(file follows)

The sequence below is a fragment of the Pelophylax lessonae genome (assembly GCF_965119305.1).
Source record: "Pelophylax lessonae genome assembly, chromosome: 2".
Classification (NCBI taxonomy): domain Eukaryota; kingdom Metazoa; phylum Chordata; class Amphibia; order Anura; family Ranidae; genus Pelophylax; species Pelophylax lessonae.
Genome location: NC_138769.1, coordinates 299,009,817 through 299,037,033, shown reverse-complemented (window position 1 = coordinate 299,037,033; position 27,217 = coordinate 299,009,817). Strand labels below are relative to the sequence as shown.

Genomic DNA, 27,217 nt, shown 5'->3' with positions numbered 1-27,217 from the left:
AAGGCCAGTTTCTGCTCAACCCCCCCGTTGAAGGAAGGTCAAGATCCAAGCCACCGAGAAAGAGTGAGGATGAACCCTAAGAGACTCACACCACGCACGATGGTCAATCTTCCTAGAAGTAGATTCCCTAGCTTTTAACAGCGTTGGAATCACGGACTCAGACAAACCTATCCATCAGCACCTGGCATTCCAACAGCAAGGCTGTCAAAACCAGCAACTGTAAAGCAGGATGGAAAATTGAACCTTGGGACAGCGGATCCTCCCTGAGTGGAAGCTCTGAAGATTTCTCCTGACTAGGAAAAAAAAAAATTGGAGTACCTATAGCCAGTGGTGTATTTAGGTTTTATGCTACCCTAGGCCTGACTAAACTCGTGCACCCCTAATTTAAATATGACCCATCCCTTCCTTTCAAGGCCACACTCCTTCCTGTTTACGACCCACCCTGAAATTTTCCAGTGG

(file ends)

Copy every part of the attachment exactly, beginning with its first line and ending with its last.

The sequence below is a fragment of the Pelophylax lessonae genome (assembly GCF_965119305.1).
Source record: "Pelophylax lessonae genome assembly, chromosome: 2".
Classification (NCBI taxonomy): domain Eukaryota; kingdom Metazoa; phylum Chordata; class Amphibia; order Anura; family Ranidae; genus Pelophylax; species Pelophylax lessonae.
Genome location: NC_138769.1, coordinates 299,009,817 through 299,037,033, shown reverse-complemented (window position 1 = coordinate 299,037,033; position 27,217 = coordinate 299,009,817). Strand labels below are relative to the sequence as shown.

Genomic DNA, 27,217 nt, shown 5'->3' with positions numbered 1-27,217 from the left:
AAGGCCAGTTTCTGCTCAACCCCCCCGTTGAAGGAAGGTCAAGATCCAAGCCACCGAGAAAGAGTGAGGATGAACCCTAAGAGACTCACACCACGCACGATGGTCAATCTTCCTAGAAGTAGATTCCCTAGCTTTTAACAGCGTTGGAATCACGGACTCAGACAAACCTATCCATCAGCACCTGGCATTCCAACAGCAAGGCTGTCAAAACCAGCAACTGTAAAGCAGGATGGAAAATTGAACCTTGGGACAGCGGATCCTCCCTGAGTGGAAGCTCTGAAGATTTCTCCTGACTAGGAAAAAAAAAAATTGGAGTACCTATAGCCAGTGGTGTATTTAGGTTTTATGCTACCCTAGGCCTGACTAAACTCGTGCACCCCTAATTTAAATATGACCCATCCCTTCCTTTCAAGGCCACACTCCTTCCTGTTTACGACCCACCCTGAAATTTTCCAGTGG